Daniel Clowes is the first graphic novelist I ever read (Ghost World in high school) so I will always have a soft-spot for him. He did not let me down with this book. It was a contemplative, thought provoking book about an unusual adolescence experience, yet still true to the real adolescent experience. Here is an interesting interview from i09 I read of Daniel Clowes talking about 'The Death Ray.'

Freaks of the Heartland by Steve Niles and Greg Ruth:


  This is a dark Southern Gothic story about children's ability to see true morality despite the example of their parents. The story is about a group of children kept hidden from the world because they were born to look grotesque and strange. The small country community where they all live wants for the children to have never existed, but the other, traditional looking children want their peers to be free to be kids. This was an interesting and dark story with beautiful art.

Anya's Ghost by Vera Brosgol:


  Anya's Ghost is about how a self-involved yet still good-hearted teenage girls brush with death leads her to befriend a ghost. She thinks of the ghost as benign and sometimes useful, but she soon discovers her dead friend is more sinister than originally thought. This book was an interesting read and a great take on the experience of being a teenage girl.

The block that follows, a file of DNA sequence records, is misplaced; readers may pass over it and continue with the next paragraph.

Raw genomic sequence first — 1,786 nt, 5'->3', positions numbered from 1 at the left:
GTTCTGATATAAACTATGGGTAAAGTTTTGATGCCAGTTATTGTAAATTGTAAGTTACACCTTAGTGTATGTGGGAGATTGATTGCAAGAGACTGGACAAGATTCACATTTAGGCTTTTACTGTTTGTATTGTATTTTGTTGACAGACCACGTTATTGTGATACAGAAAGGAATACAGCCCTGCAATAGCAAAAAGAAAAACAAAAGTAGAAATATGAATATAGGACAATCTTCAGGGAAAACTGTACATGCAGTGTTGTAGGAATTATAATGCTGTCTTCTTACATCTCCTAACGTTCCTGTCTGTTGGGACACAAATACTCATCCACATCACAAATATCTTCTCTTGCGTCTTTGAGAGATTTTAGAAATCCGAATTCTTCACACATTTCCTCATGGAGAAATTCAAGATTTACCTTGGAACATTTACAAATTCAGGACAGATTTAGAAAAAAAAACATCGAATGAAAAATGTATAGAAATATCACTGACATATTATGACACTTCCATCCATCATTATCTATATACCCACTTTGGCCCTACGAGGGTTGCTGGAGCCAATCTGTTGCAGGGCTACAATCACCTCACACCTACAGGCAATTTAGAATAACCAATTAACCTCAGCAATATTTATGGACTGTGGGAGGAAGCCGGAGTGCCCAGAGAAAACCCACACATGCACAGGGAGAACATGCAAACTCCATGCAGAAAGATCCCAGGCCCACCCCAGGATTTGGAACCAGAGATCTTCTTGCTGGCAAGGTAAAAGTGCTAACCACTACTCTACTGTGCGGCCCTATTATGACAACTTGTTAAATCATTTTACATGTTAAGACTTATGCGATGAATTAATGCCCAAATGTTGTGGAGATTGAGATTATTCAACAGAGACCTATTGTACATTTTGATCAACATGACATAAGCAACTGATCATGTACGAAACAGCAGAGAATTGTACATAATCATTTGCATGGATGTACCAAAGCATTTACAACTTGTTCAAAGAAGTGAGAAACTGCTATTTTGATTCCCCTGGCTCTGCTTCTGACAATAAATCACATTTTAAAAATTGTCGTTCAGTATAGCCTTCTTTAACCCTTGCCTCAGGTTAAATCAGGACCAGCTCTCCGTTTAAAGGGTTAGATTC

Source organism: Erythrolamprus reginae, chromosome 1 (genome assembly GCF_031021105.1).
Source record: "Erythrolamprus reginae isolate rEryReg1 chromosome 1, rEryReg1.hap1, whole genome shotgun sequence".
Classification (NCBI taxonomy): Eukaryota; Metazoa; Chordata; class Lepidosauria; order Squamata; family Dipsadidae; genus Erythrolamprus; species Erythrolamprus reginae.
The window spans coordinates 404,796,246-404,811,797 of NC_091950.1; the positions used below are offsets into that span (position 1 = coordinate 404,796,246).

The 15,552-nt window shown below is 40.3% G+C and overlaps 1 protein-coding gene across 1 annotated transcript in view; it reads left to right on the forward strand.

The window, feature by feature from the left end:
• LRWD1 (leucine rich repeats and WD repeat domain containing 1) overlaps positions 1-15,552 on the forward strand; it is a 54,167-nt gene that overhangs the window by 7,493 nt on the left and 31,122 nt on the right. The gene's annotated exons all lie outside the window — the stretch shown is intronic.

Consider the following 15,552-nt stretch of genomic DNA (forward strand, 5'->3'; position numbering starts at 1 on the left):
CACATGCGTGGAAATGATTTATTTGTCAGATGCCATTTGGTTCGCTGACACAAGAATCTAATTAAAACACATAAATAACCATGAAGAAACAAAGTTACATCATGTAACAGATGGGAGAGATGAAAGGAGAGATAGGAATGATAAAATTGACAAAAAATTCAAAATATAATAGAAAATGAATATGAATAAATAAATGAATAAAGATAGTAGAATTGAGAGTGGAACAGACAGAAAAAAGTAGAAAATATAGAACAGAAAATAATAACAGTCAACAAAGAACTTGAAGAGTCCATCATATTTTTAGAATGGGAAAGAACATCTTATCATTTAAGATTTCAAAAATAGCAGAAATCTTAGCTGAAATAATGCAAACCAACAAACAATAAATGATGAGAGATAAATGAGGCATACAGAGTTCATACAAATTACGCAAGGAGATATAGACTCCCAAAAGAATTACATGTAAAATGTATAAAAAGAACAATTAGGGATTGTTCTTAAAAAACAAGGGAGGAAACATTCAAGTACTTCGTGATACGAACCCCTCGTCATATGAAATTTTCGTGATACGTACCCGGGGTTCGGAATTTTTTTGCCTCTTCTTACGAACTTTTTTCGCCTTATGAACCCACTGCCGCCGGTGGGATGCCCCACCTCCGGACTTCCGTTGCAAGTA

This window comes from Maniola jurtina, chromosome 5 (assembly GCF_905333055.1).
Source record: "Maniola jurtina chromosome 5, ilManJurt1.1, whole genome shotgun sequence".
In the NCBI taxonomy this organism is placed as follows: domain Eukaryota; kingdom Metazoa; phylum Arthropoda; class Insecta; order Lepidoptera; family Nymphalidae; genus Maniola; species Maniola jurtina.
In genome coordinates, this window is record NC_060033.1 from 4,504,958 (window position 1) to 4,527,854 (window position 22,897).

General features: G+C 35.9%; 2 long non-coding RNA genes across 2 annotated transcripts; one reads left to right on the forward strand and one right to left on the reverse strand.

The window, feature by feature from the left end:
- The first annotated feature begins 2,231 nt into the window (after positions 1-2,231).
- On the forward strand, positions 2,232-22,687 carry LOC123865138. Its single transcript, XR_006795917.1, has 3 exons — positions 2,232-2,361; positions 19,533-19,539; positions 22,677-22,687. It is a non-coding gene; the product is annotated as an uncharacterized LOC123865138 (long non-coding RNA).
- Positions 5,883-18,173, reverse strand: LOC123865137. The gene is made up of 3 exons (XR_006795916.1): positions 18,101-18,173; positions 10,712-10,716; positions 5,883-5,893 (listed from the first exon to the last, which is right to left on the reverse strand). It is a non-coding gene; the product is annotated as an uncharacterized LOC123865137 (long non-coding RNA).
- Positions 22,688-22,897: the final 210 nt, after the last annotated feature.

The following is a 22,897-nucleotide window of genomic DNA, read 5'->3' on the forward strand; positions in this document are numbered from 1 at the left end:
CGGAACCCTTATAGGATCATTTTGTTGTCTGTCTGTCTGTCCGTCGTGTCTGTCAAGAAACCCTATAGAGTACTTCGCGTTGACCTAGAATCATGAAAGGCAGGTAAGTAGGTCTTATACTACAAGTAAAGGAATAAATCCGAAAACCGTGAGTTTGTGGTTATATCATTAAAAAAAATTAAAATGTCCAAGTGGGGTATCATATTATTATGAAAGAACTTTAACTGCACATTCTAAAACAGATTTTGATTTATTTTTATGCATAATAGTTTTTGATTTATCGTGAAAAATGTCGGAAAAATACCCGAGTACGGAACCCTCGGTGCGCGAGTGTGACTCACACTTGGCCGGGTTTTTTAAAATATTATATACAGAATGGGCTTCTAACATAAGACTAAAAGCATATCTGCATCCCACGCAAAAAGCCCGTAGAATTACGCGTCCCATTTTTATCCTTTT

The Hidden by Richard Sala:


  This one was one of my favorites I've read so far from the stack of books I checked out. It was an eerie and interesting story about an apocalyptic event. The world becomes violent, chaotic and unpredictable with people acting in very inhuman like ways. The people who still have their senses try to escape the chaos. Two travelers come across a strange man who leads them to a place that reveals the origins of the mysteries.
 I've read Richard Sala once before and liked his work and thought "I'll have to check out more by this guy!" But his book led me to more actively seek out his works. I put holds on a couple more of his books at the library. I like this book because it is unsettling and contemplative with a unique story line.

Dockwood by Jon McNaught:


As you can guess by looking at the cover, 'Dockwood' as beautiful art! The story is a very simple story about how ordinary days are full of small wonders. Things that seem mundane are actually full of beauty. This was a good book and a good reminder to appreciate the beauty of everyday life.

Gast by Carol Swain:

 
Gast is the story of a girls move to the country side. The girl becomes fascinated by the natural world around her. Her curiosity leads her to investigate nature. But soon this curiosity expands toward wanting to know more about people, in particular, a village man who recently died. This is a very interesting, compassionate and beautiful story.

I always love to learn more about graphic novels and comics so let me know if you have any recommendations!